Wave Wire Services
SHERMAN OAKS — Olympic decathlon gold medalist Rafer Johnson, who lit the torch at the Los Angeles Memorial Coliseum to open the 1984 Summer Games, died Dec. 2 at his home in Sherman Oaks. He was 86.
Beyond his decorated athletic career, Johnson gained fame for helping to capture assassin Sirhan Sirhan after the shooting of Robert F. Kennedy at the Ambassador Hotel in Los Angeles in 1968. The UCLA graduate also was renowned for his sportsmanship and civic generosity, co-founding Special Olympics Southern California in 1969 and serving as its president for 10 years.
Johnson was hailed as the “World’s Greatest Athlete” after he won the grueling 10-event decathlon at the 1960 Rome Olympics, where he also broke social barriers as the first Black flag bearer for the United States. He eventually set three decathlon world during his career.
Born during the Great Depression, the deeply religious athlete was the second of six children of Texas farmworkers Alma Gibson Johnson and Lewis Johnson. They moved to California when he was still a boy, relocating to the town of Kingsburg in the San Joaquin Valley, where they were the only Black family.
He and his siblings picked cotton when they weren’t in school, and Johnson said in his 1998 biography that he believed the hard work made him strong and gave him and his brother the discipline to be successful athletes.
His sibling, Jimmy, was a defensive back for the San Francisco 49ers and was inducted into the Pro Football Hall of Fame in 1994.
In high school, Johnson lettered in football, baseball, basketball and, of course, track and field. Later at UCLA, he played basketball under Coach John Wooden, became the first Black man at the university to join a national fraternity, Pi Lambda Phi, and was elected student body president.
At UCLA, he became friends and rivals with teammate Chuan-Kwang “C.K.” Yang of Taiwan, and the pair’s finish after their two-day battle in the Rome Olympics — ending with Johnson taking gold by a slim margin — is widely considered one of the most memorable moments in Olympic history.
UCLA’s Athletic Department mourned the loss of the legendary Bruin, who received the UCLA Medal — the university’s highest award — in 2016.
“We are devastated by the news of the passing of Rafer Johnson,” a UCLA Athletics tweet read. “Words cannot sufficiently express what Rafer means to this athletic department, to this university and to our greater community. A true humanitarian, Rafer’s profound impact transcends sport. He will be forever remembered not only for his historic athletic achievements, but also for his heart and for the tremendous example he has set for all Bruins.”
Johnson also notably won the Pan American Games in 1955, earning himself an appearance on the “The Ed Sullivan Show.” In the 1956 Olympics in Melbourne, Australia, where he was the favorite, an injury set him back, but he still pulled through for a silver medal.
In 1958, during the height of the Cold War, Johnson faced off against world record holder Vasili Kuznetsoz in a U.S.-USSR track meet in Moscow, where he famously beat Kuznetsov and set another record. And, despite the tensions of the time, the Soviet crowd rushed the field and raised him on their shoulders as they shouted his name.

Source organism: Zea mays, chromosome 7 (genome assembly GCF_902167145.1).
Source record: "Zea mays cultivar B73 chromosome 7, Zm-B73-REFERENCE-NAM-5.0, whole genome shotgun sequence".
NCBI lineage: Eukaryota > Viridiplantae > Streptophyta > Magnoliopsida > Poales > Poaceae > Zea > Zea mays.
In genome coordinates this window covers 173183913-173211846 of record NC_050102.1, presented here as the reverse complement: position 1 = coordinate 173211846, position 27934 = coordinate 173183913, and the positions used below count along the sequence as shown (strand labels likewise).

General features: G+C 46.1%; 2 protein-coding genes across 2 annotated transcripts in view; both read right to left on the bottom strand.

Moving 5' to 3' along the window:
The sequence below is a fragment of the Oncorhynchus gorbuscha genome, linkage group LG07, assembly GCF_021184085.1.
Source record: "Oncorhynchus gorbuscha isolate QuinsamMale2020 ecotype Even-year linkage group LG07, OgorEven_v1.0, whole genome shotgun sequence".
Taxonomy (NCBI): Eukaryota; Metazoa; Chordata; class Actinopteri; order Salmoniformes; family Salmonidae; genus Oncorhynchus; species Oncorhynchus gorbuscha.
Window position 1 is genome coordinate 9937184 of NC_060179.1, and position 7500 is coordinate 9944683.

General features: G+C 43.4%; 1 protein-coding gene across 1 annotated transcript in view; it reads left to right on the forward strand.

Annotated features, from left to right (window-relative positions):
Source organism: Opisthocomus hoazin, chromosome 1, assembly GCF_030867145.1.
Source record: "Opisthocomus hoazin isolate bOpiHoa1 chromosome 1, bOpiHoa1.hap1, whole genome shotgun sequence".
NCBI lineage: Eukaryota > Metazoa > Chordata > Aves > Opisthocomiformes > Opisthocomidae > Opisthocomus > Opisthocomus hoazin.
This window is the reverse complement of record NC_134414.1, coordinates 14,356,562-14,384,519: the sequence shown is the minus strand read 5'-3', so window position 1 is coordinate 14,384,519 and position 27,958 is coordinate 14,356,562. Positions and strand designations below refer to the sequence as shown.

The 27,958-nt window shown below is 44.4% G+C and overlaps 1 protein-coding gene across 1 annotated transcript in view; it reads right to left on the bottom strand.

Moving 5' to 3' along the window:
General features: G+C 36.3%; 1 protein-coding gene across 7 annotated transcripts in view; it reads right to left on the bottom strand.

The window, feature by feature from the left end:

Sports Illustrated named him the 1958 Athlete of the Year after that match. He also was named the Associate Press Athlete of the Year and won the Sullivan Award as the nation’s outstanding amateur athlete in 1960.
Johnson drew headlines of an entirely different sort for tackling Sirhan — along with football player Rosey Grier and journalist George Plimpton — after he shot Kennedy on June 5, 1968, in the kitchen of the Ambassador Hotel. Johnson, who had been working on Kennedy’s presidential campaign, served as a pallbearer at his funeral.
That year, Johnson began collaborating with Kennedy’s sister, Eunice Kennedy Shriver, to grow the Special Olympics, which she founded.
“Over the past 50 years, Rafer was involved in guiding Special Olympics and spreading acceptance and inclusion for people with intellectual disabilities throughout Southern California and the world,” the organization said in a written statement. “Today we lost one of the biggest champions for people with intellectual disabilities.”
The two-time Olympian also served on the executive committee of the Los Angeles Olympic Organizing Committee and was a founding member of the LA84 Foundation for youth sports, formed after the 1984 games. The foundation supports Southern California youth sports organizations through grants and funding facilities and fields of play, while also training coaches, commissioning research and speaking out about the role of sports in positive youth development.
“He embodied the Olympic movement,” said Peter Ueberroth, CEO of the 1984 Summer Olympics and board member of the LA84 Foundation. “There are so many lives he touched and improved as a true hero who cared deeply for others. Each day we are focused on honoring his legacy. His DNA will always be embedded in our work. Today, we offer our love and support to his wife Betsy and family.”
Johnson is survived by Elizabeth “Betsy” Thorsen, his wife of 49 years, and two children, Jennifer Johnson Jordan and Joshua Johnson, along with four grandchildren. His daughter, a beach volleyball player, competed in the 2000 Sydney Olympics and is a coach for UCLA’s beach volleyball team. His son competed in the javelin at UCLA, where he was an All-American.
In his memory, the torch at the Los Angeles Memorial Coliseum was lit Dec. 2 and will be lit again Dec. 3, according to county Supervisor Janice Hahn, who serves as president of the Coliseum Commission.
A private memorial service was being planned.